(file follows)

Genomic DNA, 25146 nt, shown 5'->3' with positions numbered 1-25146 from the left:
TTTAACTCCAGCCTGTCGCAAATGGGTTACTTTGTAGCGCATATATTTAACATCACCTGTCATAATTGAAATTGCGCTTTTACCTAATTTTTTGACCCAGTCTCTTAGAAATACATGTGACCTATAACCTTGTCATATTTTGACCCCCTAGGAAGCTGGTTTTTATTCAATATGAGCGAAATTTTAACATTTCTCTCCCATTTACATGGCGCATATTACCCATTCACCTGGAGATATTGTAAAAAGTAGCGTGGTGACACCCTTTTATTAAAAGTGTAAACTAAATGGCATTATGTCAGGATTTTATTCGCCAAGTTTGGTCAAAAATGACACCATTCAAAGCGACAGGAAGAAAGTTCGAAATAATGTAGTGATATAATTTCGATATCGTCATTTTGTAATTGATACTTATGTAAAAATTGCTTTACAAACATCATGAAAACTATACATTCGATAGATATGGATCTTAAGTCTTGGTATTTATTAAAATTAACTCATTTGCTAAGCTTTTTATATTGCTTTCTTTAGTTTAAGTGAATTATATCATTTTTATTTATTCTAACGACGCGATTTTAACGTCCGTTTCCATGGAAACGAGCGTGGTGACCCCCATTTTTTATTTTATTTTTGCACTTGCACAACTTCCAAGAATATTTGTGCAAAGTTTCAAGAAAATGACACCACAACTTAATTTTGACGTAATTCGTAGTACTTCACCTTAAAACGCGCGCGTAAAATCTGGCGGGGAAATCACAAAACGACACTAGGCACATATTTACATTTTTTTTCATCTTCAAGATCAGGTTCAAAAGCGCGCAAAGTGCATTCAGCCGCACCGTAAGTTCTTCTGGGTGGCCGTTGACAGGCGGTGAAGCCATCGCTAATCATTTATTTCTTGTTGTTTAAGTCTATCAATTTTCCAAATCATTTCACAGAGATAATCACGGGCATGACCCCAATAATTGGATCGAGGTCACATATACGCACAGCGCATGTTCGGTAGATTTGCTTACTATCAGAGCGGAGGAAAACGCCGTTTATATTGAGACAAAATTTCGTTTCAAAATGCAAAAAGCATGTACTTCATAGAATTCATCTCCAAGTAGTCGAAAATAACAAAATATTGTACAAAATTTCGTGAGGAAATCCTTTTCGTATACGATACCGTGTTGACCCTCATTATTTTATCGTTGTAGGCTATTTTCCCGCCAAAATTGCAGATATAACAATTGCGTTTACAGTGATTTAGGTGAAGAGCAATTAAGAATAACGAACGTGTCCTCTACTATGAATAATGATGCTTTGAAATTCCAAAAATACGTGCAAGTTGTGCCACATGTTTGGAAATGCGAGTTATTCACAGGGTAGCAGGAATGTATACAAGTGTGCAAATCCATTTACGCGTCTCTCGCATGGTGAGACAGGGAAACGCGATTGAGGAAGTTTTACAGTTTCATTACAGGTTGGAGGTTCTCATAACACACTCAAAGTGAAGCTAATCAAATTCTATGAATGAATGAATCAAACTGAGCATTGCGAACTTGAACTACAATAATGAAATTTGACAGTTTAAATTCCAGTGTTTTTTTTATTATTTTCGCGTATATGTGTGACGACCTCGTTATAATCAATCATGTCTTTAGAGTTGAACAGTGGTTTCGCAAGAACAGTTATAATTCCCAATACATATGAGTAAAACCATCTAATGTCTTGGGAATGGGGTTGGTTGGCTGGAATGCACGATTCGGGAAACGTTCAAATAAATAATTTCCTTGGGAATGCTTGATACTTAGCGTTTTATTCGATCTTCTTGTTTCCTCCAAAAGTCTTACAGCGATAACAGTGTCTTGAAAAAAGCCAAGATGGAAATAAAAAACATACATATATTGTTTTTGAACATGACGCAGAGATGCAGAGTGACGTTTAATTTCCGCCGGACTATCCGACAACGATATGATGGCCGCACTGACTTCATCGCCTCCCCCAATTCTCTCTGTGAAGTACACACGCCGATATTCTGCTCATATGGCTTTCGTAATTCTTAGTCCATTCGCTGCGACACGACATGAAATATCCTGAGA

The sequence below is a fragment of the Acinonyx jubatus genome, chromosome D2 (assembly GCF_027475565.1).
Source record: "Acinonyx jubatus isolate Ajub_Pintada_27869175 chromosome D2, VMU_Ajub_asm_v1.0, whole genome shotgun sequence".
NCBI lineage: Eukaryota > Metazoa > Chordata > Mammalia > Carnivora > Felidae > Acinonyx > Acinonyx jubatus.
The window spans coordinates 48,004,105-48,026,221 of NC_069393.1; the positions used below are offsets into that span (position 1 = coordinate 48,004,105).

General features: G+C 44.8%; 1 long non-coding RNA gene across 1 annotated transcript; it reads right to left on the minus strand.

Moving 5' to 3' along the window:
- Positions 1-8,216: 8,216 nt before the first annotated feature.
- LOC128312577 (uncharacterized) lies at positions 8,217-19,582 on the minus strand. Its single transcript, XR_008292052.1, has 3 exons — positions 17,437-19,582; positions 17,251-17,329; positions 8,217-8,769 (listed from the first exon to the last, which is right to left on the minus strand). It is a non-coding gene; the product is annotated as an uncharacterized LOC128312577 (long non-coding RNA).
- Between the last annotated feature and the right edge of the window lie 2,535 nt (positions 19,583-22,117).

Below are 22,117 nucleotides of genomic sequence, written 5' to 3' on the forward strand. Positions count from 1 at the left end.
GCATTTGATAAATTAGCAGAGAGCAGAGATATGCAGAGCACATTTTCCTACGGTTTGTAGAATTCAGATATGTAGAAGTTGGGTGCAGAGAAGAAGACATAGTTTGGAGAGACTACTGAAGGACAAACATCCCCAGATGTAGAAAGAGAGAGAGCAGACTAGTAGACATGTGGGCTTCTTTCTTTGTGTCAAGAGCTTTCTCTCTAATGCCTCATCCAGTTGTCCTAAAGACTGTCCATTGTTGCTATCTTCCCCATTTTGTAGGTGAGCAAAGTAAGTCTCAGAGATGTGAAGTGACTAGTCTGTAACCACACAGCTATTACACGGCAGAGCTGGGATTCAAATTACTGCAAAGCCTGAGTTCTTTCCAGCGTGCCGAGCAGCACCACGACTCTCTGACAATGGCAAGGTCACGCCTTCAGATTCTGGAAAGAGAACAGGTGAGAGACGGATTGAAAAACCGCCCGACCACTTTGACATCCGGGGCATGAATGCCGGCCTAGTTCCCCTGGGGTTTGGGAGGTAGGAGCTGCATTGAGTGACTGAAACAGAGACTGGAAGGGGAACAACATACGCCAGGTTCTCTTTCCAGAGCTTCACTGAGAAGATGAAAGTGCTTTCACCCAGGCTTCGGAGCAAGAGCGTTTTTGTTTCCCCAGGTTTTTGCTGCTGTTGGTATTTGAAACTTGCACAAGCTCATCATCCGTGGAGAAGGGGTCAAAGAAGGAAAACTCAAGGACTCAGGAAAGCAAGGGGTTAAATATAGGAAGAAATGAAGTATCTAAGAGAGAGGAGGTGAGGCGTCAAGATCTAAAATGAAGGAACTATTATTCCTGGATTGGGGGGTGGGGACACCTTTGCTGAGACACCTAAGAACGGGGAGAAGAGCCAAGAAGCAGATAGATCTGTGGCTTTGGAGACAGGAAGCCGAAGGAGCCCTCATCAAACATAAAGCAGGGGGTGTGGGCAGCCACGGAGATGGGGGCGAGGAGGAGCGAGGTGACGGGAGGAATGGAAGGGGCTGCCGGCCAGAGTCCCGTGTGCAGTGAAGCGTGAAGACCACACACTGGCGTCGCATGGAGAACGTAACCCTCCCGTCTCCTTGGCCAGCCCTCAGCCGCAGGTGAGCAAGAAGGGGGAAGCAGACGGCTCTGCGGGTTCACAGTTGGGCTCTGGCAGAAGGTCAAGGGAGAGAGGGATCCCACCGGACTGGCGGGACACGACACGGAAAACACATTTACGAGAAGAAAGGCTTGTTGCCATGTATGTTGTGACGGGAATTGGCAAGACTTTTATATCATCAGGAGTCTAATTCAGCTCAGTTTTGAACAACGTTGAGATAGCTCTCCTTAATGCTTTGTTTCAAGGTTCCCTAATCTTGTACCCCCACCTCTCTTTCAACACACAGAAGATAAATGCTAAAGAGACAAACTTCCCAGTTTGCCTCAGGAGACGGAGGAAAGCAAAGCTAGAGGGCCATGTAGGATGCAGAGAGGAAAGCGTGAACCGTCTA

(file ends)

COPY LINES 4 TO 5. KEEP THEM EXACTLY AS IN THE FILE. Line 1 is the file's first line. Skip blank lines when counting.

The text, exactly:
Source record: "Acinonyx jubatus isolate Ajub_Pintada_27869175 chromosome D2, VMU_Ajub_asm_v1.0, whole genome shotgun sequence".
NCBI lineage: Eukaryota > Metazoa > Chordata > Mammalia > Carnivora > Felidae > Acinonyx > Acinonyx jubatus.